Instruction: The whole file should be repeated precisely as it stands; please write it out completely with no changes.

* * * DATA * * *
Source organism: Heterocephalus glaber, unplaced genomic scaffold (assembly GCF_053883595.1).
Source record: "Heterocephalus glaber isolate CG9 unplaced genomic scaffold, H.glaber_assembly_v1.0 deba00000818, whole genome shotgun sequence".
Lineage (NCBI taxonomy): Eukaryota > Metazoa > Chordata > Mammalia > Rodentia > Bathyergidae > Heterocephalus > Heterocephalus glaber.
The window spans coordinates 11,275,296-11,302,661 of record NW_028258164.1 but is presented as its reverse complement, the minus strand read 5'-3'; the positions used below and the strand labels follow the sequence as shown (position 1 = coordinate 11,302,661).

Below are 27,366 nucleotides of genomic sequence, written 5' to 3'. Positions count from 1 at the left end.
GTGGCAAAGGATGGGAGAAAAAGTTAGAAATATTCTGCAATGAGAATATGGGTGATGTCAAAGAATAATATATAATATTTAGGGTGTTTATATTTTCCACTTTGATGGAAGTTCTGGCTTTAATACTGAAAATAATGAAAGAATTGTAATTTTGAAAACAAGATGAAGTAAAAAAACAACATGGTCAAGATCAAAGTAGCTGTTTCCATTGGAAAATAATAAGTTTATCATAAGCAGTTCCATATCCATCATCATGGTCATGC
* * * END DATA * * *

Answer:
Source organism: Heterocephalus glaber, unplaced genomic scaffold (assembly GCF_053883595.1).
Source record: "Heterocephalus glaber isolate CG9 unplaced genomic scaffold, H.glaber_assembly_v1.0 deba00000818, whole genome shotgun sequence".
Lineage (NCBI taxonomy): Eukaryota > Metazoa > Chordata > Mammalia > Rodentia > Bathyergidae > Heterocephalus > Heterocephalus glaber.
The window spans coordinates 11,275,296-11,302,661 of record NW_028258164.1 but is presented as its reverse complement, the minus strand read 5'-3'; the positions used below and the strand labels follow the sequence as shown (position 1 = coordinate 11,302,661).

Below are 27,366 nucleotides of genomic sequence, written 5' to 3'. Positions count from 1 at the left end.
GTGGCAAAGGATGGGAGAAAAAGTTAGAAATATTCTGCAATGAGAATATGGGTGATGTCAAAGAATAATATATAATATTTAGGGTGTTTATATTTTCCACTTTGATGGAAGTTCTGGCTTTAATACTGAAAATAATGAAAGAATTGTAATTTTGAAAACAAGATGAAGTAAAAAAACAACATGGTCAAGATCAAAGTAGCTGTTTCCATTGGAAAATAATAAGTTTATCATAAGCAGTTCCATATCCATCATCATGGTCATGC